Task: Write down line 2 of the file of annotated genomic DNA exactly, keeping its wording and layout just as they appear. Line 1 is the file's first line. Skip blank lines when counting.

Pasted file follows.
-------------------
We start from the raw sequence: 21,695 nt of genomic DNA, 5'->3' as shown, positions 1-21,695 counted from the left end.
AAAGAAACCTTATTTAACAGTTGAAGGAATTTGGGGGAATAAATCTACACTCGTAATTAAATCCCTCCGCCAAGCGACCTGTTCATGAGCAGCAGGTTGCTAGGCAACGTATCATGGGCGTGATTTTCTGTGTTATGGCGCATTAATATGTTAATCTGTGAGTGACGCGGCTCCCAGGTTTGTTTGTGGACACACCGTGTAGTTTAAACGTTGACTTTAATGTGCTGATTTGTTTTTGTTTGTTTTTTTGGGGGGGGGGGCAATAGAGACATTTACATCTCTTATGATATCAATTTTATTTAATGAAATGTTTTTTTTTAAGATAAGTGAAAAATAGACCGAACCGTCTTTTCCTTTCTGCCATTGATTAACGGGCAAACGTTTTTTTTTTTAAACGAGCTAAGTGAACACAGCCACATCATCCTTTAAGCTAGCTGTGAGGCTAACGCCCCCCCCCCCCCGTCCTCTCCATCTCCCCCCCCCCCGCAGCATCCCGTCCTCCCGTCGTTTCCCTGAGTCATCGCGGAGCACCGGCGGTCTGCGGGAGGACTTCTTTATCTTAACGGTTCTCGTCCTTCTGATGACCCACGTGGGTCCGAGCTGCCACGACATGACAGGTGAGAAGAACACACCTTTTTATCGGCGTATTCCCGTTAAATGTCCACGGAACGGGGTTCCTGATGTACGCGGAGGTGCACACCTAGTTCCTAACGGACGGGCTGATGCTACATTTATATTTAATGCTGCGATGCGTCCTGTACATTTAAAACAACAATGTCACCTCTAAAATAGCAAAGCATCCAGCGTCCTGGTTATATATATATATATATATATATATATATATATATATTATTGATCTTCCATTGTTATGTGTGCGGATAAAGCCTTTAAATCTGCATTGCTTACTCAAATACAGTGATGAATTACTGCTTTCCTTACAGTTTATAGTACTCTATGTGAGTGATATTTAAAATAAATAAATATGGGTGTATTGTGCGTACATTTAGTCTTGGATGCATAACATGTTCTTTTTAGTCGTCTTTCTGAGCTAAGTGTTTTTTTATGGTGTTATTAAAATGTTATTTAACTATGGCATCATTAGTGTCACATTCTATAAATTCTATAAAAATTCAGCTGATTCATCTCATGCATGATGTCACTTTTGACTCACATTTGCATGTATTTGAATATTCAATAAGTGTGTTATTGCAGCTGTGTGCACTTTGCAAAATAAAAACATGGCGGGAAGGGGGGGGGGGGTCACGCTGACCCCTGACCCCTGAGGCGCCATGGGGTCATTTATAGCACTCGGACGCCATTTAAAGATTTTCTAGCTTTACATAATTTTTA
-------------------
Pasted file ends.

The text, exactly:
AAAGAAACCTTATTTAACAGTTGAAGGAATTTGGGGGAATAAATCTACACTCGTAATTAAATCCCTCCGCCAAGCGACCTGTTCATGAGCAGCAGGTTGCTAGGCAACGTATCATGGGCGTGATTTTCTGTGTTATGGCGCATTAATATGTTAATCTGTGAGTGACGCGGCTCCCAGGTTTGTTTGTGGACACACCGTGTAGTTTAAACGTTGACTTTAATGTGCTGATTTGTTTTTGTTTGTTTTTTTGGGGGGGGGGGCAATAGAGACATTTACATCTCTTATGATATCAATTTTATTTAATGAAATGTTTTTTTTTAAGATAAGTGAAAAATAGACCGAACCGTCTTTTCCTTTCTGCCATTGATTAACGGGCAAACGTTTTTTTTTTTAAACGAGCTAAGTGAACACAGCCACATCATCCTTTAAGCTAGCTGTGAGGCTAACGCCCCCCCCCCCCCGTCCTCTCCATCTCCCCCCCCCCCGCAGCATCCCGTCCTCCCGTCGTTTCCCTGAGTCATCGCGGAGCACCGGCGGTCTGCGGGAGGACTTCTTTATCTTAACGGTTCTCGTCCTTCTGATGACCCACGTGGGTCCGAGCTGCCACGACATGACAGGTGAGAAGAACACACCTTTTTATCGGCGTATTCCCGTTAAATGTCCACGGAACGGGGTTCCTGATGTACGCGGAGGTGCACACCTAGTTCCTAACGGACGGGCTGATGCTACATTTATATTTAATGCTGCGATGCGTCCTGTACATTTAAAACAACAATGTCACCTCTAAAATAGCAAAGCATCCAGCGTCCTGGTTATATATATATATATATATATATATATATATATATATTATTGATCTTCCATTGTTATGTGTGCGGATAAAGCCTTTAAATCTGCATTGCTTACTCAAATACAGTGATGAATTACTGCTTTCCTTACAGTTTATAGTACTCTATGTGAGTGATATTTAAAATAAATAAATATGGGTGTATTGTGCGTACATTTAGTCTTGGATGCATAACATGTTCTTTTTAGTCGTCTTTCTGAGCTAAGTGTTTTTTTATGGTGTTATTAAAATGTTATTTAACTATGGCATCATTAGTGTCACATTCTATAAATTCTATAAAAATTCAGCTGATTCATCTCATGCATGATGTCACTTTTGACTCACATTTGCATGTATTTGAATATTCAATAAGTGTGTTATTGCAGCTGTGTGCACTTTGCAAAATAAAAACATGGCGGGAAGGGGGGGGGGGGTCACGCTGACCCCTGACCCCTGAGGCGCCATGGGGTCATTTATAGCACTCGGACGCCATTTAAAGATTTTCTAGCTTTACATAATTTTTA